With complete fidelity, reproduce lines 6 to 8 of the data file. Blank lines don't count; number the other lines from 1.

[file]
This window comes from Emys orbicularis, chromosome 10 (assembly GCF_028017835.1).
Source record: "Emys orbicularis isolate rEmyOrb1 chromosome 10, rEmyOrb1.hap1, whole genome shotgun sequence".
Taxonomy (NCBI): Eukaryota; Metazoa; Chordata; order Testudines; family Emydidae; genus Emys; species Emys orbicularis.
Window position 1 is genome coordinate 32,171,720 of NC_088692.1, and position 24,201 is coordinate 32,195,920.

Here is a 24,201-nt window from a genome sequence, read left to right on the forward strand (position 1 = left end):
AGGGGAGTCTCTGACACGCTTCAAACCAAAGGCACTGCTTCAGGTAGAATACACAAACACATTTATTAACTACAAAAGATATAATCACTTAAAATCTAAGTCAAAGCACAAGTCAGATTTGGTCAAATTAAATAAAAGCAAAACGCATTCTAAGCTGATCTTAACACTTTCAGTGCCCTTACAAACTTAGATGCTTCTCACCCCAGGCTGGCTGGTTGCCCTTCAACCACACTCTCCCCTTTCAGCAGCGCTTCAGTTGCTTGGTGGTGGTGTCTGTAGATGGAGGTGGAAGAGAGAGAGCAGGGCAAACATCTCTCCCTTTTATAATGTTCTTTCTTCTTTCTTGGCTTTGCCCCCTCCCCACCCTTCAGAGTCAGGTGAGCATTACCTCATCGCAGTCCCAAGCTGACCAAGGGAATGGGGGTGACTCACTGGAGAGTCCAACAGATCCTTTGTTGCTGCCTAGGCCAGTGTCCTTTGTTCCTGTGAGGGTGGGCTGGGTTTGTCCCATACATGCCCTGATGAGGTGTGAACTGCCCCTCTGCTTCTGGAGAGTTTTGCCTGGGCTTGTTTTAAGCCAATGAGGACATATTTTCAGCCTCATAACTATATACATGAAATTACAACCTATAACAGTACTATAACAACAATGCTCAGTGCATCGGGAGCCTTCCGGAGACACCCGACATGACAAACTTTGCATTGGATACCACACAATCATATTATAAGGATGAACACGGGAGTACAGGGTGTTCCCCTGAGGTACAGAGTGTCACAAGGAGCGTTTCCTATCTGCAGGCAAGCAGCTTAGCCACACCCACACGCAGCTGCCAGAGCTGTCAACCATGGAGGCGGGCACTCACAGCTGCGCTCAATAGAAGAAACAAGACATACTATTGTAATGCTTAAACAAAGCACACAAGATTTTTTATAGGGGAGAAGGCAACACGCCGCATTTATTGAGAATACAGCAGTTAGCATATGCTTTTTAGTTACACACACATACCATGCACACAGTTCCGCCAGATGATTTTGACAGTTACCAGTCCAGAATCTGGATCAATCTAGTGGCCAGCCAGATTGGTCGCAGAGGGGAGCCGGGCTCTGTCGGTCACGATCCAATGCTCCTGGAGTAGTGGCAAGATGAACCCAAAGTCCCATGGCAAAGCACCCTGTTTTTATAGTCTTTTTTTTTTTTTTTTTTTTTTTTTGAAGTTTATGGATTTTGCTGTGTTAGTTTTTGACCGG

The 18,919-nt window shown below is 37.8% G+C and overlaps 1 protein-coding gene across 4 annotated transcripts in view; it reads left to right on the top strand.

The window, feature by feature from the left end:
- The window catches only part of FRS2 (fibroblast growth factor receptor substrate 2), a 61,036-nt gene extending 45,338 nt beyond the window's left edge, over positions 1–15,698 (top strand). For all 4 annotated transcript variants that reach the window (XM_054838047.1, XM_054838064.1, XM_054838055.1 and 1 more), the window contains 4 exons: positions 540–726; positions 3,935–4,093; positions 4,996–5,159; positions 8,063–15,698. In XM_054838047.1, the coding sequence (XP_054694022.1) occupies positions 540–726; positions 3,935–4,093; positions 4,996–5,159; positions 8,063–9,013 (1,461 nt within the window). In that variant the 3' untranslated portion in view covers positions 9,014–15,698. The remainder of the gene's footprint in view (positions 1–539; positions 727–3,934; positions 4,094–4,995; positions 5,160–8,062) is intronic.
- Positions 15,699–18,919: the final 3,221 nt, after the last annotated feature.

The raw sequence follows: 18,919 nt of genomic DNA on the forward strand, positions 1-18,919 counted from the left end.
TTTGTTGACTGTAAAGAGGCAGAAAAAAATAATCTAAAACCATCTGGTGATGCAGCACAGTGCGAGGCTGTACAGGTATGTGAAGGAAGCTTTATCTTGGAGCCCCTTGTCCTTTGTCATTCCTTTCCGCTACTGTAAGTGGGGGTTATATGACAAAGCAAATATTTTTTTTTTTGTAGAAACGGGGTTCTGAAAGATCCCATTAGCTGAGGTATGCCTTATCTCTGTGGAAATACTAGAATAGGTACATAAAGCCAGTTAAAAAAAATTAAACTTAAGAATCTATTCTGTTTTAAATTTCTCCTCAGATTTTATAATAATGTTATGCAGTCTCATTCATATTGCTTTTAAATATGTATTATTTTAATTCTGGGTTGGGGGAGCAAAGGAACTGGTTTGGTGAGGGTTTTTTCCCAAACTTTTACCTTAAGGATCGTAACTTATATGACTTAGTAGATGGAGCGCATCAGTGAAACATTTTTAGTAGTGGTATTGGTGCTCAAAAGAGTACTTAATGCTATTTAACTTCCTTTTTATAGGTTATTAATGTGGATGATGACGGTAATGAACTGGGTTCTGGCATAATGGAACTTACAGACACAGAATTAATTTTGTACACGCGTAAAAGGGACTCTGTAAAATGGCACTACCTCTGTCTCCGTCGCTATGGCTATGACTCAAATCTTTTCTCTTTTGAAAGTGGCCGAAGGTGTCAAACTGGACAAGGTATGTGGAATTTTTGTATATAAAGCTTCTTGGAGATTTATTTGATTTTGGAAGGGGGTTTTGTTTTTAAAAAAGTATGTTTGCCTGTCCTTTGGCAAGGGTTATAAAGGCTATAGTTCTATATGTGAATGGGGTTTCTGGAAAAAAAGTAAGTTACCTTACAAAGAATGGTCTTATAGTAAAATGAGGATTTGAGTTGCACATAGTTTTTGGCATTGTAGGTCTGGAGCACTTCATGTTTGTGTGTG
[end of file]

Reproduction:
AGGGGAGTCTCTGACACGCTTCAAACCAAAGGCACTGCTTCAGGTAGAATACACAAACACATTTATTAACTACAAAAGATATAATCACTTAAAATCTAAGTCAAAGCACAAGTCAGATTTGGTCAAATTAAATAAAAGCAAAACGCATTCTAAGCTGATCTTAACACTTTCAGTGCCCTTACAAACTTAGATGCTTCTCACCCCAGGCTGGCTGGTTGCCCTTCAACCACACTCTCCCCTTTCAGCAGCGCTTCAGTTGCTTGGTGGTGGTGTCTGTAGATGGAGGTGGAAGAGAGAGAGCAGGGCAAACATCTCTCCCTTTTATAATGTTCTTTCTTCTTTCTTGGCTTTGCCCCCTCCCCACCCTTCAGAGTCAGGTGAGCATTACCTCATCGCAGTCCCAAGCTGACCAAGGGAATGGGGGTGACTCACTGGAGAGTCCAACAGATCCTTTGTTGCTGCCTAGGCCAGTGTCCTTTGTTCCTGTGAGGGTGGGCTGGGTTTGTCCCATACATGCCCTGATGAGGTGTGAACTGCCCCTCTGCTTCTGGAGAGTTTTGCCTGGGCTTGTTTTAAGCCAATGAGGACATATTTTCAGCCTCATAACTATATACATGAAATTACAACCTATAACAGTACTATAACAACAATGCTCAGTGCATCGGGAGCCTTCCGGAGACACCCGACATGACAAACTTTGCATTGGATACCACACAATCATATTATAAGGATGAACACGGGAGTACAGGGTGTTCCCCTGAGGTACAGAGTGTCACAAGGAGCGTTTCCTATCTGCAGGCAAGCAGCTTAGCCACACCCACACGCAGCTGCCAGAGCTGTCAACCATGGAGGCGGGCACTCACAGCTGCGCTCAATAGAAGAAACAAGACATACTATTGTAATGCTTAAACAAAGCACACAAGATTTTTTATAGGGGAGAAGGCAACACGCCGCATTTATTGAGAATACAGCAGTTAGCATATGCTTTTTAGTTACACACACATACCATGCACACAGTTCCGCCAGATGATTTTGACAGTTACCAGTCCAGAATCTGGATCAATCTAGTGGCCAGCCAGATTGGTCGCAGAGGGGAGCCGGGCTCTGTCGGTCACGATCCAATGCTCCTGGAGTAGTGGCAAGATGAACCCAAAGTCCCATGGCAAAGCACCCTGTTTTTATAGTCTTTTTTTTTTTTTTTTTTTTTTTTTGAAGTTTATGGATTTTGCTGTGTTAGTTTTTGACCGG

The 18,919-nt window shown below is 37.8% G+C and overlaps 1 protein-coding gene across 4 annotated transcripts in view; it reads left to right on the top strand.

The window, feature by feature from the left end: